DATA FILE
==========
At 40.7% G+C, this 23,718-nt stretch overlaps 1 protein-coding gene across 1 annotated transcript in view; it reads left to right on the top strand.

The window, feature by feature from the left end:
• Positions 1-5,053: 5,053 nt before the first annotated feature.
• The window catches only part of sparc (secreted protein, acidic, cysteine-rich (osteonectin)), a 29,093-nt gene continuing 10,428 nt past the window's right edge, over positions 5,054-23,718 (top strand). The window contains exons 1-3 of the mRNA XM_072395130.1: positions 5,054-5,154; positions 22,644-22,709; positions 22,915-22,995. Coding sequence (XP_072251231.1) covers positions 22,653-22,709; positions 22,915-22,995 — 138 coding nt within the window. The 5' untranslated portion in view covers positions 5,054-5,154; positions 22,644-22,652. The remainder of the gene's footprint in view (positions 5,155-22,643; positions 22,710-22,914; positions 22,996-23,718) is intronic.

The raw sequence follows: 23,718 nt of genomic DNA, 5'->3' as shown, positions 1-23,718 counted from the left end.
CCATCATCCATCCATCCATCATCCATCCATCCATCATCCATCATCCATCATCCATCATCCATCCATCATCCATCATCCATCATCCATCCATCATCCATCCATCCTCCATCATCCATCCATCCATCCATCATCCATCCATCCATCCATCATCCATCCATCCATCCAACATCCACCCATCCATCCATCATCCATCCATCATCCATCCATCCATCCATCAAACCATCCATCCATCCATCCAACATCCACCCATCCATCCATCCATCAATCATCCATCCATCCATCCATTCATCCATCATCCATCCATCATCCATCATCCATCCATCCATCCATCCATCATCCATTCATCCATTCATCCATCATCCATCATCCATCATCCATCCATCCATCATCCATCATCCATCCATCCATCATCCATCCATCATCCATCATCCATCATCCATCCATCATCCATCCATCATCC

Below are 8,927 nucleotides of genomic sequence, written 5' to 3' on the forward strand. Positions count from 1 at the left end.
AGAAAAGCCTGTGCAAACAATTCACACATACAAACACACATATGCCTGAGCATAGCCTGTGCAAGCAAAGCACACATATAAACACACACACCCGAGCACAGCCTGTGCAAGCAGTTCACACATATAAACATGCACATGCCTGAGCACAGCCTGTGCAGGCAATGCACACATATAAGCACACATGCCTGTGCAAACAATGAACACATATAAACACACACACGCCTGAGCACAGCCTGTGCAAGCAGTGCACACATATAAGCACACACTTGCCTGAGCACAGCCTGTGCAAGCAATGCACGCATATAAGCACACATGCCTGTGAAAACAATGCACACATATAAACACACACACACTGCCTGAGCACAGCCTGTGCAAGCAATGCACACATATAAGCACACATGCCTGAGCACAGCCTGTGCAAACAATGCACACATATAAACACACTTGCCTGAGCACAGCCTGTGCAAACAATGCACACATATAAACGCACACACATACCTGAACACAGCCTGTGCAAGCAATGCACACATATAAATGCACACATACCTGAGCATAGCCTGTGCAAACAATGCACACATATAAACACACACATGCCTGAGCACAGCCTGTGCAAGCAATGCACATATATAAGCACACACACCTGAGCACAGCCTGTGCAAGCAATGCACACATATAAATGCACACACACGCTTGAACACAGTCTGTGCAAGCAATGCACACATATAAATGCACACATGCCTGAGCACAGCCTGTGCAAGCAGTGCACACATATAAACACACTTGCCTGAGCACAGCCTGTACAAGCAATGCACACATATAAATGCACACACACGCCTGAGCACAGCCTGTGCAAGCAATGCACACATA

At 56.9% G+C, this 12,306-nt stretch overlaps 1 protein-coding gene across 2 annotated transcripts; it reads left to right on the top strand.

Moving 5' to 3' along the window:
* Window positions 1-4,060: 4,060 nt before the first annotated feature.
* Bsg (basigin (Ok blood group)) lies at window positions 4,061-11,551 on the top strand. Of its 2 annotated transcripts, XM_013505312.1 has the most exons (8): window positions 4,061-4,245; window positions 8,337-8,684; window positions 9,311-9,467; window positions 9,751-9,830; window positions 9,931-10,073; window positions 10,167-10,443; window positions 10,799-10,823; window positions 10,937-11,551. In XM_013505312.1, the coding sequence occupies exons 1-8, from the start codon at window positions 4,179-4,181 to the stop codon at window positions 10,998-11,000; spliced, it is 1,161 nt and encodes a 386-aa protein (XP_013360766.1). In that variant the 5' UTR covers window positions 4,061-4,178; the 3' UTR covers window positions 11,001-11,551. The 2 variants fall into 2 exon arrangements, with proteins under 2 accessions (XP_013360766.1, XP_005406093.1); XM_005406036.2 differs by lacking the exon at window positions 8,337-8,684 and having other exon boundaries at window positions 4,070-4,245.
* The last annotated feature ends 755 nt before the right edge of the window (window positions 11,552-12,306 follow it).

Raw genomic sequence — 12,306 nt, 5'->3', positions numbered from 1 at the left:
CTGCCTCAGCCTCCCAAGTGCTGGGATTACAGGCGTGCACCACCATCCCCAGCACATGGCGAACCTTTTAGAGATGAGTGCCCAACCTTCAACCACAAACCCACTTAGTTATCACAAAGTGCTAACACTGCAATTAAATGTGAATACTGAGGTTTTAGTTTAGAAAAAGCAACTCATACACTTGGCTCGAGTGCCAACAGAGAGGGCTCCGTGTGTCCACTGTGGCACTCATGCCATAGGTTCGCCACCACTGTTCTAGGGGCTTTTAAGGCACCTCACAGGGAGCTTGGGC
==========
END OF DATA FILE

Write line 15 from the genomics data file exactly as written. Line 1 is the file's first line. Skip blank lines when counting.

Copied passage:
CTGCCTCAGCCTCCCAAGTGCTGGGATTACAGGCGTGCACCACCATCCCCAGCACATGGCGAACCTTTTAGAGATGAGTGCCCAACCTTCAACCACAAACCCACTTAGTTATCACAAAGTGCTAACACTGCAATTAAATGTGAATACTGAGGTTTTAGTTTAGAAAAAGCAACTCATACACTTGGCTCGAGTGCCAACAGAGAGGGCTCCGTGTGTCCACTGTGGCACTCATGCCATAGGTTCGCCACCACTGTTCTAGGGGCTTTTAAGGCACCTCACAGGGAGCTTGGGC